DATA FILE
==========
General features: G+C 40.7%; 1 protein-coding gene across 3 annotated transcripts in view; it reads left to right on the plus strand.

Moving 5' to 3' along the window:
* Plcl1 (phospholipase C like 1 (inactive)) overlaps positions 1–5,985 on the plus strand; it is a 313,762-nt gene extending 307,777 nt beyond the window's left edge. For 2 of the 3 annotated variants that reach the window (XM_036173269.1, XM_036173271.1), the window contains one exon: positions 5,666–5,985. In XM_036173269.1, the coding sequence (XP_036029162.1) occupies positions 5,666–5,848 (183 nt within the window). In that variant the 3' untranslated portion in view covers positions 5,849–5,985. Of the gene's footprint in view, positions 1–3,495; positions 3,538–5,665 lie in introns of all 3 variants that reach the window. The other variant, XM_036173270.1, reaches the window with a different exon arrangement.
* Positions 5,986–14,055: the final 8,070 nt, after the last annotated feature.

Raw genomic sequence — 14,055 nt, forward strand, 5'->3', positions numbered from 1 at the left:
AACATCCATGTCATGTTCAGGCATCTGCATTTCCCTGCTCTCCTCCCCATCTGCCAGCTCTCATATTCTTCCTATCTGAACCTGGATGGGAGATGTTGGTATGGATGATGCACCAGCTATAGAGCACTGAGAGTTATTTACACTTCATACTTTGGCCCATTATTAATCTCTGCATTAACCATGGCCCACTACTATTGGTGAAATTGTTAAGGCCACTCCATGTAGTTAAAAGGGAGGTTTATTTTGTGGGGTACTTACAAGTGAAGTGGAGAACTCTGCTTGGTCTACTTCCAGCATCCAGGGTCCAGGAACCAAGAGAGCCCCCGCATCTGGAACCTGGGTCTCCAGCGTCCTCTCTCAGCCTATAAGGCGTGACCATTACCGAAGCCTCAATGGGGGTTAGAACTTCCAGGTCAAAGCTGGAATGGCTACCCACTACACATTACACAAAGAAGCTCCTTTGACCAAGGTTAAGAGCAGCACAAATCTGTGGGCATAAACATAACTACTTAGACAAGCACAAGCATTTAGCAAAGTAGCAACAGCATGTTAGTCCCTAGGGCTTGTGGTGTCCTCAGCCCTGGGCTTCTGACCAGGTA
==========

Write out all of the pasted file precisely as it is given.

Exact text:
General features: G+C 40.7%; 1 protein-coding gene across 3 annotated transcripts in view; it reads left to right on the plus strand.

Moving 5' to 3' along the window:
* Plcl1 (phospholipase C like 1 (inactive)) overlaps positions 1–5,985 on the plus strand; it is a 313,762-nt gene extending 307,777 nt beyond the window's left edge. For 2 of the 3 annotated variants that reach the window (XM_036173269.1, XM_036173271.1), the window contains one exon: positions 5,666–5,985. In XM_036173269.1, the coding sequence (XP_036029162.1) occupies positions 5,666–5,848 (183 nt within the window). In that variant the 3' untranslated portion in view covers positions 5,849–5,985. Of the gene's footprint in view, positions 1–3,495; positions 3,538–5,665 lie in introns of all 3 variants that reach the window. The other variant, XM_036173270.1, reaches the window with a different exon arrangement.
* Positions 5,986–14,055: the final 8,070 nt, after the last annotated feature.

Raw genomic sequence — 14,055 nt, forward strand, 5'->3', positions numbered from 1 at the left:
AACATCCATGTCATGTTCAGGCATCTGCATTTCCCTGCTCTCCTCCCCATCTGCCAGCTCTCATATTCTTCCTATCTGAACCTGGATGGGAGATGTTGGTATGGATGATGCACCAGCTATAGAGCACTGAGAGTTATTTACACTTCATACTTTGGCCCATTATTAATCTCTGCATTAACCATGGCCCACTACTATTGGTGAAATTGTTAAGGCCACTCCATGTAGTTAAAAGGGAGGTTTATTTTGTGGGGTACTTACAAGTGAAGTGGAGAACTCTGCTTGGTCTACTTCCAGCATCCAGGGTCCAGGAACCAAGAGAGCCCCCGCATCTGGAACCTGGGTCTCCAGCGTCCTCTCTCAGCCTATAAGGCGTGACCATTACCGAAGCCTCAATGGGGGTTAGAACTTCCAGGTCAAAGCTGGAATGGCTACCCACTACACATTACACAAAGAAGCTCCTTTGACCAAGGTTAAGAGCAGCACAAATCTGTGGGCATAAACATAACTACTTAGACAAGCACAAGCATTTAGCAAAGTAGCAACAGCATGTTAGTCCCTAGGGCTTGTGGTGTCCTCAGCCCTGGGCTTCTGACCAGGTA